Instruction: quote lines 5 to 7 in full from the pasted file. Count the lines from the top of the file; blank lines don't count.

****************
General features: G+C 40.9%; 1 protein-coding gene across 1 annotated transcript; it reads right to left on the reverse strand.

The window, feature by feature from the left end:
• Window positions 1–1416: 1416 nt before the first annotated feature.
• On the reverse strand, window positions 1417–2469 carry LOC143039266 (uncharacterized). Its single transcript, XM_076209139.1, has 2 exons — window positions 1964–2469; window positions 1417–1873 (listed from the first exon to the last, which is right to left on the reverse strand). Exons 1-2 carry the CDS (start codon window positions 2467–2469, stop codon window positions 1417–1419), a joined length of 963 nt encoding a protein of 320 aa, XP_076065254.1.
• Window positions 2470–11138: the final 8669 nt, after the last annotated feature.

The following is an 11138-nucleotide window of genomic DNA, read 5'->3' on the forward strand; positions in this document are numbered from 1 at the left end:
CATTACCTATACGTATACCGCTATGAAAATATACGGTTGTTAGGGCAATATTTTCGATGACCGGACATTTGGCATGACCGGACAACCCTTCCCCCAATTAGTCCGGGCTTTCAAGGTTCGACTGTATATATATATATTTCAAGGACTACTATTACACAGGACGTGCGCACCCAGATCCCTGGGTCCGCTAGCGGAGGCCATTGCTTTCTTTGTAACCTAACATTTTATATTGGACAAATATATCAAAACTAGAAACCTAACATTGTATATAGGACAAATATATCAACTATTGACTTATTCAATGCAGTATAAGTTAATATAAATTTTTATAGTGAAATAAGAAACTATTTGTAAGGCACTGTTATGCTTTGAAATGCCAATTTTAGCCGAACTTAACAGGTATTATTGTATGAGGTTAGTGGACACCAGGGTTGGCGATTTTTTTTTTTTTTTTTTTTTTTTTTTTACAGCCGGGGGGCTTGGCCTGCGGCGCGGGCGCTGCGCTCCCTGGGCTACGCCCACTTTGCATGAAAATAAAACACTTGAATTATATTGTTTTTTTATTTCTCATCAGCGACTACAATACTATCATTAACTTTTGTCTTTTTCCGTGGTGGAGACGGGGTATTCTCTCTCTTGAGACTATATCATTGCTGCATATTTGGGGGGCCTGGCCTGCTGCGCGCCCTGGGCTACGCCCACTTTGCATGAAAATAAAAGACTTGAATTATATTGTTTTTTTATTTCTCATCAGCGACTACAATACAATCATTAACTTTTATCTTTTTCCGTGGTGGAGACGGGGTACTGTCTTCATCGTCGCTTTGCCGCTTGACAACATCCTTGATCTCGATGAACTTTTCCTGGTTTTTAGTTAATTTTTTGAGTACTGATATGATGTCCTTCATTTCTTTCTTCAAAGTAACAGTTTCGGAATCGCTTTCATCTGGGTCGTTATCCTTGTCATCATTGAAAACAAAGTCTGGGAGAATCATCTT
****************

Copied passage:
• Window positions 2470–11138: the final 8669 nt, after the last annotated feature.

The following is an 11138-nucleotide window of genomic DNA, read 5'->3' on the forward strand; positions in this document are numbered from 1 at the left end:
CATTACCTATACGTATACCGCTATGAAAATATACGGTTGTTAGGGCAATATTTTCGATGACCGGACATTTGGCATGACCGGACAACCCTTCCCCCAATTAGTCCGGGCTTTCAAGGTTCGACTGTATATATATATATTTCAAGGACTACTATTACACAGGACGTGCGCACCCAGATCCCTGGGTCCGCTAGCGGAGGCCATTGCTTTCTTTGTAACCTAACATTTTATATTGGACAAATATATCAAAACTAGAAACCTAACATTGTATATAGGACAAATATATCAACTATTGACTTATTCAATGCAGTATAAGTTAATATAAATTTTTATAGTGAAATAAGAAACTATTTGTAAGGCACTGTTATGCTTTGAAATGCCAATTTTAGCCGAACTTAACAGGTATTATTGTATGAGGTTAGTGGACACCAGGGTTGGCGATTTTTTTTTTTTTTTTTTTTTTTTTTTTACAGCCGGGGGGCTTGGCCTGCGGCGCGGGCGCTGCGCTCCCTGGGCTACGCCCACTTTGCATGAAAATAAAACACTTGAATTATATTGTTTTTTTATTTCTCATCAGCGACTACAATACTATCATTAACTTTTGTCTTTTTCCGTGGTGGAGACGGGGTATTCTCTCTCTTGAGACTATATCATTGCTGCATATTTGGGGGGCCTGGCCTGCTGCGCGCCCTGGGCTACGCCCACTTTGCATGAAAATAAAAGACTTGAATTATATTGTTTTTTTATTTCTCATCAGCGACTACAATACAATCATTAACTTTTATCTTTTTCCGTGGTGGAGACGGGGTACTGTCTTCATCGTCGCTTTGCCGCTTGACAACATCCTTGATCTCGATGAACTTTTCCTGGTTTTTAGTTAATTTTTTGAGTACTGATATGATGTCCTTCATTTCTTTCTTCAAAGTAACAGTTTCGGAATCGCTTTCATCTGGGTCGTTATCCTTGTCATCATTGAAAACAAAGTCTGGGAGAATCATCTT